Germany's Constitutional Court is expected to find a compromise. Photo: Tobias Helfrich/Wikimedia Commons
The case begins at a time when the bank is preparing to further ramp up its bond purchase programme.
The OMT — or Outright Monetary Transactions — programme was unveiled in 2012, at the height of the eurozone sovereign debt crisis, as the ECB's weapon to warn off investors from speculating on government bonds.
The programme was never implemented, and has since been superceded by a far bigger bond purchasing programme known as QE, although that is aimed now at kickstarting inflation rather than warding off speculation.
The German top court's ruling would focus on the now likely defunct measure but could have a bearing over the ECB's ongoing 1.1 trillion euro bond buying programme until March 2017.
For critics, such measures are effectively a way of printing money to pay off a government's debt.
Some 37,000 eurosceptics initially took their case against the OMT to Germany's highest court in 2014.
The constitutional court then partially agreed with their concerns, ruling that there are “important reasons to suggest that it goes beyond the ECB's monetary policy mandate and infringes on the powers of the member states and contravenes the ban on monetary deficit financing”.
But it passed the case on to the European Court of Justice in Luxembourg before issuing its final ruling.
The ECJ however last June swiped aside the German court's misgivings, saying the scheme was compatible with EU law.
The court in Karlsruhe therefore now has to issue its final decision on the case, with a verdict not expected before a few months.
Debt-wary Germany is especially sceptical about such bond-purchasing programmes, and the head of the country's central bank Jens Weidmann had voted against both OMT and QE.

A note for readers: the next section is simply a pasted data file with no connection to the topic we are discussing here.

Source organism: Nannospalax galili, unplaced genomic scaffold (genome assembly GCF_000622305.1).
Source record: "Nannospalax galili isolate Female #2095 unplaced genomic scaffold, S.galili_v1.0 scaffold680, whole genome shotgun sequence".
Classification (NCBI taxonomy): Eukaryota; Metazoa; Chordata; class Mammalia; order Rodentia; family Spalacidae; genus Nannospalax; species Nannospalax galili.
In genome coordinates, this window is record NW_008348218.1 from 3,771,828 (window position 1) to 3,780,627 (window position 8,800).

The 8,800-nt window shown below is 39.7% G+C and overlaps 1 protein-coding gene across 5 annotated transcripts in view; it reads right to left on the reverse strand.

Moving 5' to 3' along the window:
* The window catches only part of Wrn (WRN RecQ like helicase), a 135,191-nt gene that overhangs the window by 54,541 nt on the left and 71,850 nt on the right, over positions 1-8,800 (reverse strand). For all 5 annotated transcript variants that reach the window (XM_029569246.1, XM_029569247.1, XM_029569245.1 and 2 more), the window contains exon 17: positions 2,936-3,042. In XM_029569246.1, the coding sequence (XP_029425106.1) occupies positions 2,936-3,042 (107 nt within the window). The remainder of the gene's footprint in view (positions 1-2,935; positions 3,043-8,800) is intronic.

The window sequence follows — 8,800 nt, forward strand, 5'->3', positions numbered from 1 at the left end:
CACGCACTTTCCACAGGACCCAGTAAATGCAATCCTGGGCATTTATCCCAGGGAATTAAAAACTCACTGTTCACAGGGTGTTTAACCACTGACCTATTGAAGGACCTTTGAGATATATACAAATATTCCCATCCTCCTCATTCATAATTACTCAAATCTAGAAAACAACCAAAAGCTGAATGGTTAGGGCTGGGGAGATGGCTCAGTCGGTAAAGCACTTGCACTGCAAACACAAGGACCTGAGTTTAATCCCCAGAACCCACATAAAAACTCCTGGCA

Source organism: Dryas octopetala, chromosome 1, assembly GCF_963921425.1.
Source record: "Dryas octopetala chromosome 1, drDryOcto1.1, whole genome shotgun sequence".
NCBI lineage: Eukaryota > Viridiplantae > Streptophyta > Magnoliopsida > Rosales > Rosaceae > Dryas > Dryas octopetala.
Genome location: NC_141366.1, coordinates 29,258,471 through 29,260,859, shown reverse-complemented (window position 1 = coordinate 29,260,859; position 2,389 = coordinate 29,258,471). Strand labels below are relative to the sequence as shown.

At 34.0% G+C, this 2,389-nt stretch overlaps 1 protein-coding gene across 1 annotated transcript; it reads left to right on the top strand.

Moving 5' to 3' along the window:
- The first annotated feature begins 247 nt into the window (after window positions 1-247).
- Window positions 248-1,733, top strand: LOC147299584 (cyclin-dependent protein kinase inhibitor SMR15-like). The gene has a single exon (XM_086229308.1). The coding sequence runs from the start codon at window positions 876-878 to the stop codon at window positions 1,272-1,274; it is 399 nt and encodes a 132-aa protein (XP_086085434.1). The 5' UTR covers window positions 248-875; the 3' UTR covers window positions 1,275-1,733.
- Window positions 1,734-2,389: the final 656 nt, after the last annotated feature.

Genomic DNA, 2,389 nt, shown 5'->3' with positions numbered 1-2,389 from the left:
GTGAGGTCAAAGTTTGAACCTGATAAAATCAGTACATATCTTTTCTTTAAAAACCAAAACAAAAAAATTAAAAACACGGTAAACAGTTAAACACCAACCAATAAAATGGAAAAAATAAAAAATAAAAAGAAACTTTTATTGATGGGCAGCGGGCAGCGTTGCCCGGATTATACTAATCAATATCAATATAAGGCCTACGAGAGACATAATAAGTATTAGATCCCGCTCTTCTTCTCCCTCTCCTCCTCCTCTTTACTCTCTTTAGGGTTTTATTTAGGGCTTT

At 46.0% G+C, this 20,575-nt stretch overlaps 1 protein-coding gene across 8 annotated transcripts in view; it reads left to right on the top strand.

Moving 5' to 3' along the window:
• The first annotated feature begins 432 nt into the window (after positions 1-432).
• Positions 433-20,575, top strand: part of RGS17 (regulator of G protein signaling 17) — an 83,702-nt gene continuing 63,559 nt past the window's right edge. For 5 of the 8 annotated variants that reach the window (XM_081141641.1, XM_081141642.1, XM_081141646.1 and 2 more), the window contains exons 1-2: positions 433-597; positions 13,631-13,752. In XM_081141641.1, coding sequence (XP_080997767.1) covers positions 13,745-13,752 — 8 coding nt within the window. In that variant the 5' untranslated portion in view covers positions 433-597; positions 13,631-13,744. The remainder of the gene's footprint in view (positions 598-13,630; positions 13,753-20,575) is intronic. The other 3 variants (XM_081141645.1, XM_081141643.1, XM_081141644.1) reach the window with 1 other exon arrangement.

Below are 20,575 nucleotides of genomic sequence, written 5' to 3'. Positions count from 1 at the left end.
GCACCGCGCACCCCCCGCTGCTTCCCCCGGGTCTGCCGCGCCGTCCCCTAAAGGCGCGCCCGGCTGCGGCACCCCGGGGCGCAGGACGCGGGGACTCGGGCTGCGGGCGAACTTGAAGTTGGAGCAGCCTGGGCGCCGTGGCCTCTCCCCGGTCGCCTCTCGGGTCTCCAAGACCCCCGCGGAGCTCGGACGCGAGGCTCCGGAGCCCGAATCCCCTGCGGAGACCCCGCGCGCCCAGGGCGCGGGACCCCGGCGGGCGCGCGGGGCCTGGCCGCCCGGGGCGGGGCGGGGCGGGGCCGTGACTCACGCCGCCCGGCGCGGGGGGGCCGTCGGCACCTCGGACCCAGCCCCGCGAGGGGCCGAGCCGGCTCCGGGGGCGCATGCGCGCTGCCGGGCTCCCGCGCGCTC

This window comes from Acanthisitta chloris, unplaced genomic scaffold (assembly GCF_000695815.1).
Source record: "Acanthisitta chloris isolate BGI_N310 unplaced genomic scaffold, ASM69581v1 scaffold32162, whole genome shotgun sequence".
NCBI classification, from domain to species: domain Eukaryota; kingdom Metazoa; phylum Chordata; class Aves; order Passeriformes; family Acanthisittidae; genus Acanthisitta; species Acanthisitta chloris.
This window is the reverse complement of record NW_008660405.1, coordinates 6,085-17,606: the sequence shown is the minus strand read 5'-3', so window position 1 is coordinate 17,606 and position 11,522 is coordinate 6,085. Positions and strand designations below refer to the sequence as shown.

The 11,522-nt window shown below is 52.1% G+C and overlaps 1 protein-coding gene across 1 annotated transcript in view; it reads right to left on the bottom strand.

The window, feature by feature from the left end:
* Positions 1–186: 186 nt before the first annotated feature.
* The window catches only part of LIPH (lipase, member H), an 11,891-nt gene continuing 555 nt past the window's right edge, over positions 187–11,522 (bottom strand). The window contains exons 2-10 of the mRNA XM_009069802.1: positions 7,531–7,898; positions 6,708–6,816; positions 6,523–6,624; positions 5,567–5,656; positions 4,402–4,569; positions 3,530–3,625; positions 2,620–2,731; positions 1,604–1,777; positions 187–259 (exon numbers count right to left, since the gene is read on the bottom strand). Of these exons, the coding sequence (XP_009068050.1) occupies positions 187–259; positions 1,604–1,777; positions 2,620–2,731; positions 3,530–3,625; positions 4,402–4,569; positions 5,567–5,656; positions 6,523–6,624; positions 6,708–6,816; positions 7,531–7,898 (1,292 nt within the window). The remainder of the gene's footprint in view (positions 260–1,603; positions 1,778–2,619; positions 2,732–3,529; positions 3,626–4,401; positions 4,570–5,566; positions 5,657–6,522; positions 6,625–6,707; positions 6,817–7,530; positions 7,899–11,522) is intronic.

At the ECB's regular monetary policy meetings, Weidmann has also played a dissuading role when bank chief Mario Draghi made any suggestions of further ramping up the bond purchasing programme.
Commerzbank analyst Michael Schubert believes that the German court “will probably not change its previous ruling, even after” the ECJ's decision.
Rather, German judges “will likely try to find a compromise”, he predicted. This could see the court accept the European court's conclusions while rejecting its reasoning, or simply reserving the right to reexamine the
situation in case of new developments, he said.
A group of renowned German economists including Clemens Fuest, who heads the Ifo institute, had warned that if the German court agrees with the ECJ, it would open the floodgates for other unconventional measures.
“From the moment that the ECB carries out an intervention in the crisis, we risk sending (the eurozone) in the wrong direction,” they added, pointing out that debt-laden countries would lose the incentive to pursue meaningful reforms of their economies, and could simply wait for the ECB to rescue them.
At the ECB's first monetary policy setting meet this year, bank chief Mario Draghi hinted the bank could boost stimulus measures and further slash rates to give stubbornly low inflation a nudge.